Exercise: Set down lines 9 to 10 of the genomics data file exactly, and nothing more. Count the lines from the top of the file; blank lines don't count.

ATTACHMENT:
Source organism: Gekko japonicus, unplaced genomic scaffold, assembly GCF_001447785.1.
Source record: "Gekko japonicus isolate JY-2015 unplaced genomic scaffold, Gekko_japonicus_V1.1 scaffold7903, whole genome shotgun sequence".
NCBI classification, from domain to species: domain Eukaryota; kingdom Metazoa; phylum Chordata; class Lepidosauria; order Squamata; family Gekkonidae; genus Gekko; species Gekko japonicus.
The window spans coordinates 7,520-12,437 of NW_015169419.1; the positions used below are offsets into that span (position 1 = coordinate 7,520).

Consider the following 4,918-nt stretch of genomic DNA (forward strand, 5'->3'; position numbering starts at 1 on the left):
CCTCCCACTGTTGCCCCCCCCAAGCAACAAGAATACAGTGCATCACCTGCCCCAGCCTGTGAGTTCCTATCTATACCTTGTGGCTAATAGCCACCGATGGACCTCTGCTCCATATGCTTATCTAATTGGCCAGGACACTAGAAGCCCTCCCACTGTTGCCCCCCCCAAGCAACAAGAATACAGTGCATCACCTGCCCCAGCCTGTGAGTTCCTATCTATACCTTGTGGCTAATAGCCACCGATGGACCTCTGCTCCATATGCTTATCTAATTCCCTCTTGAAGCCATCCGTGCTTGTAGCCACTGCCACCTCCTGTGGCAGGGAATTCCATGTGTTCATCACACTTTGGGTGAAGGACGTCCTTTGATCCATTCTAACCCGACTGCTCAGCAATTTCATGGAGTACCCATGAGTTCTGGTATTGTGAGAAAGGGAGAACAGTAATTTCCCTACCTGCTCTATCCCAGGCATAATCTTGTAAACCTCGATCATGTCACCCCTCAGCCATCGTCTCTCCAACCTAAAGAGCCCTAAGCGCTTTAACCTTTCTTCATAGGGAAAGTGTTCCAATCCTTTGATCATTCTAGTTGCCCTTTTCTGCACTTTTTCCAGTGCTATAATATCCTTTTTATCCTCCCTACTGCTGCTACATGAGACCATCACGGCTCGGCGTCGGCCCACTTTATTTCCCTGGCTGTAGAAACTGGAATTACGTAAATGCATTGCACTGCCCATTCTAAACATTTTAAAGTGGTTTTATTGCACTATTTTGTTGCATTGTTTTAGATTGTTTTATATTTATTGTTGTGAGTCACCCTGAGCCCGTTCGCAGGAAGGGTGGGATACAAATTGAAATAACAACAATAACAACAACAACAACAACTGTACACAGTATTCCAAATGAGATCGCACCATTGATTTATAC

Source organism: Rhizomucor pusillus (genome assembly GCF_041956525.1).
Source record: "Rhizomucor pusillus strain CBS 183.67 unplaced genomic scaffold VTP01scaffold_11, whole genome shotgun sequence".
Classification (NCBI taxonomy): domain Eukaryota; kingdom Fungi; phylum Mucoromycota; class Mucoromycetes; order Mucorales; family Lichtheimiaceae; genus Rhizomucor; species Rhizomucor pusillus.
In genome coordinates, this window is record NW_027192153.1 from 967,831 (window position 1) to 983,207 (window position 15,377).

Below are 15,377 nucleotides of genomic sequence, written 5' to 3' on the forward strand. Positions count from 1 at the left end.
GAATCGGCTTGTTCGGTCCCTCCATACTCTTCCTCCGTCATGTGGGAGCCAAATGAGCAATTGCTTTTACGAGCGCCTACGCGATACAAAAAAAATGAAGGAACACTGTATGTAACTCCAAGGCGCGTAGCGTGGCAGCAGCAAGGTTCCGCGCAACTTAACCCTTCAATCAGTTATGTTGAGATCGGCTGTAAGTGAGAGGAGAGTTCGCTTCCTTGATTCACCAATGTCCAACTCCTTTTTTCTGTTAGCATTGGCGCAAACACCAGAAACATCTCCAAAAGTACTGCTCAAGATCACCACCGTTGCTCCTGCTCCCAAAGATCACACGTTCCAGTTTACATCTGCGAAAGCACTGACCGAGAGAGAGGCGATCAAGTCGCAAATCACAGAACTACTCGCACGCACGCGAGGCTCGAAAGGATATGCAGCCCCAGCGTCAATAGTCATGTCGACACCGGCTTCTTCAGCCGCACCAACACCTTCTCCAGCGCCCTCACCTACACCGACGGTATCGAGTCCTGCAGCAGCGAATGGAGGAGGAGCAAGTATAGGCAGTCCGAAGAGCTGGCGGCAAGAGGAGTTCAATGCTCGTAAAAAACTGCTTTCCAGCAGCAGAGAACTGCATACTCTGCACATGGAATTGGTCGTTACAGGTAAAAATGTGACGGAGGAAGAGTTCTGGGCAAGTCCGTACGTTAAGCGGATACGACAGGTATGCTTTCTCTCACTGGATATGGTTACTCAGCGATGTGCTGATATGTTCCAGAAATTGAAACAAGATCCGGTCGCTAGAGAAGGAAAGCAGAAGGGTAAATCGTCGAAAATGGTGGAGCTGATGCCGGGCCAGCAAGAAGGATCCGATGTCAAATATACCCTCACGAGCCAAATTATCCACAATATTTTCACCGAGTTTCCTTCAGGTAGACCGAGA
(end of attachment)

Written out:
Classification (NCBI taxonomy): domain Eukaryota; kingdom Fungi; phylum Mucoromycota; class Mucoromycetes; order Mucorales; family Lichtheimiaceae; genus Rhizomucor; species Rhizomucor pusillus.
In genome coordinates, this window is record NW_027192153.1 from 967,831 (window position 1) to 983,207 (window position 15,377).